Green is good for youIn one study, for instance, he asked participants to complete a 40-minute sequence of stroop and binary classification tasks designed to exhaust their directed attention capacity. After the attentionally fatiguing tasks, the randomly assigned participants spent 40 minutes walking in a local nature preserve, walking in an urban area, or sitting quietly while reading magazines and listening to music. After this period, those who had walked in the nature preserve performed better than the other participants on a standard proofreading task. They also reported more positive emotions and less anger. "These are not spectacular natural environments or horribly oppressive urban environments," says Hartig, an associate professor of applied psychology at the Institute for Housing and Urban Research at Uppsala University in Gävle, Sweden. "We try to represent typical local conditions, using what's available to people in the way of places they can enter if they're feeling stressed and want some relief."
Bird contagionThis week, scientists report that New Zealand parrots can spread positive emotion, too — or at least behaviour that could indicate their state of mind. The researchers recorded the play calls of keas (Nestor notabilis) and played them back to groups of wild keas. When the birds heard the sounds, they played more vigorously and longer — certainly more than when they heard the calls of a South Island robin (Petroica australis). The calls did not, however, seem to act as an invitation to join existing birds at play. Some keas that heard them preferred to start their own play — typically embarking on feats of aerial acrobatics. With self-confessed anthropomorphism, the scientists suggest that the play calls of these birds act in the same way as infectious laughter in people (R. Schwing et al. Curr. Biol. 27, R213–R214; 2017). In its homeland, the playful kea is called the clown of the mountains. And as every good clown knows: cry and you cry alone. But laugh and the world laughs with you.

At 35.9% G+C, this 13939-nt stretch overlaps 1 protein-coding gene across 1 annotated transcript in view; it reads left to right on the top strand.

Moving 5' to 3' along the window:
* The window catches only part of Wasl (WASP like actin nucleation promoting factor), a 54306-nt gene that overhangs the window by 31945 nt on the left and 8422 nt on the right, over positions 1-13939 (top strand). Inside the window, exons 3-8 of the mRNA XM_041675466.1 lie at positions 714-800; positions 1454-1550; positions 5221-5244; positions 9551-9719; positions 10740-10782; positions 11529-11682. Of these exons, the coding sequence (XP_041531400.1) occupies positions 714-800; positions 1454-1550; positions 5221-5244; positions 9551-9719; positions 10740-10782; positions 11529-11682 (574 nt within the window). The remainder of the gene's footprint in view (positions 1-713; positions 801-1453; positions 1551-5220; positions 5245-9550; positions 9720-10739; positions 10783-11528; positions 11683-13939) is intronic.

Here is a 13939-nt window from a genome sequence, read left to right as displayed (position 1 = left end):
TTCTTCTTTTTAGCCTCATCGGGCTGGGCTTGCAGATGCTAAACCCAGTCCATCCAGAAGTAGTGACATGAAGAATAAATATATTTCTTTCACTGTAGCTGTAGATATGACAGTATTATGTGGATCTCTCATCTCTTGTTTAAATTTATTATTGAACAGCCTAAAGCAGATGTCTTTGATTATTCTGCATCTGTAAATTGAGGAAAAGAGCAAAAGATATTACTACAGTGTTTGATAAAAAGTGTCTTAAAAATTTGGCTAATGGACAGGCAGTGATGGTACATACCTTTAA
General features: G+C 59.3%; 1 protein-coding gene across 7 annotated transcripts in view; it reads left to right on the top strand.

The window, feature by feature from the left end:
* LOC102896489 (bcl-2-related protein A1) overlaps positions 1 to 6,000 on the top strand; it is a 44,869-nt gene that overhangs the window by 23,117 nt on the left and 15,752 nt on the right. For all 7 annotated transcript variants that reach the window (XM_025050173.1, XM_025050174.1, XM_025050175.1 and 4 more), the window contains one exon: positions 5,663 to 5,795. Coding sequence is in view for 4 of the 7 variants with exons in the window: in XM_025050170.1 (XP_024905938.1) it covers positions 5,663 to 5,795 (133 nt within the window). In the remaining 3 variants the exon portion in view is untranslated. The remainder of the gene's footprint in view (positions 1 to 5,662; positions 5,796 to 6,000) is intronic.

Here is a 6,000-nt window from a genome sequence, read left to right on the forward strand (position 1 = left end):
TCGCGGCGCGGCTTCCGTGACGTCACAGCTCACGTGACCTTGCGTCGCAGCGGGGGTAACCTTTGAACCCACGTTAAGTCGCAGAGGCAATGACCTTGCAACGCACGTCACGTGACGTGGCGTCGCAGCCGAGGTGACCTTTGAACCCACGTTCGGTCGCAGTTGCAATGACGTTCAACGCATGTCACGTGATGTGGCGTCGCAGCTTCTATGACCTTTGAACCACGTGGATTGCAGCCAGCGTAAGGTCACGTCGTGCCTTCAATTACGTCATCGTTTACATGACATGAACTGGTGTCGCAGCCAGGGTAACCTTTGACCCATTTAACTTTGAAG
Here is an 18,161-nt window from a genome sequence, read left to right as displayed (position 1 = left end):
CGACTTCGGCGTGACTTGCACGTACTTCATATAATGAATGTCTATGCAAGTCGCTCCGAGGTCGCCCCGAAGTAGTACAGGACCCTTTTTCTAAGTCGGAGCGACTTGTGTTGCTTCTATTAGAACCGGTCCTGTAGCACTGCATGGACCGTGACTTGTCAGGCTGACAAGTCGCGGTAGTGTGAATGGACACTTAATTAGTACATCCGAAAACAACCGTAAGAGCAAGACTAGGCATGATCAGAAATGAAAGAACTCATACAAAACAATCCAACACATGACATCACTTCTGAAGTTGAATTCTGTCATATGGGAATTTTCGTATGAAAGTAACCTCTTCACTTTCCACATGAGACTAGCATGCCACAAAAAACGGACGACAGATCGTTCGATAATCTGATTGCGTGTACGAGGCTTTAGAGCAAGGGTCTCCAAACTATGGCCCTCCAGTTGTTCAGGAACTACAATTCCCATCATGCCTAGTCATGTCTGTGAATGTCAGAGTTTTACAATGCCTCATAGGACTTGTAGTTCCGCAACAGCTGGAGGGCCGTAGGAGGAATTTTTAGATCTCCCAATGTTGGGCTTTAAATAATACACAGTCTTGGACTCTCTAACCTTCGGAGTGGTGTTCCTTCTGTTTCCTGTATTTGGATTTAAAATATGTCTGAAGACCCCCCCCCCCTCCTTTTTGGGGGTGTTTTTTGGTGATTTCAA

Stop running, start sobbingParticipants reported to the lab on Monday following their regular workout and completed a series of questionnaires, and these same questionnaires were completed at the same time of day on the next 4 d. The dependent variables consisted of state and trait anxiety (STAI), and tension, depression, anger, vigor, fatigue, confusion, and overall mood (POMS). Increases in total mood disturbance, state anxiety, tension, depression, and confusion across days were significant (P < 0.05), and vigor decreased. The pattern of increasing mood disturbance with exercise deprivation was followed by mood improvement to baseline levels when exercise was resumed. We concluded that a brief period of exercise deprivation in habitual exercisers results in mood disturbance within 24-48 h.
Bad timing is depressing: Disrupting the brain's internal clock causes depressive-like behavior in mice -- ScienceDailyInherent circadian clocks help us function throughout the day, by telling us when to sleep, wake and eat, as well as by synchronizing our bodily processes. "It is perhaps not surprising that disruptions of our natural synchronization can have heavy impacts on our physical and mental health," Dr. Landgraf added. However, until now researchers did not know if disturbed circadian rhythms were a cause or consequence of mood disorders. In the new study, a team led by David K. Welsh has shown for the first time a causal relationship between functioning circadian clocks and mood regulation.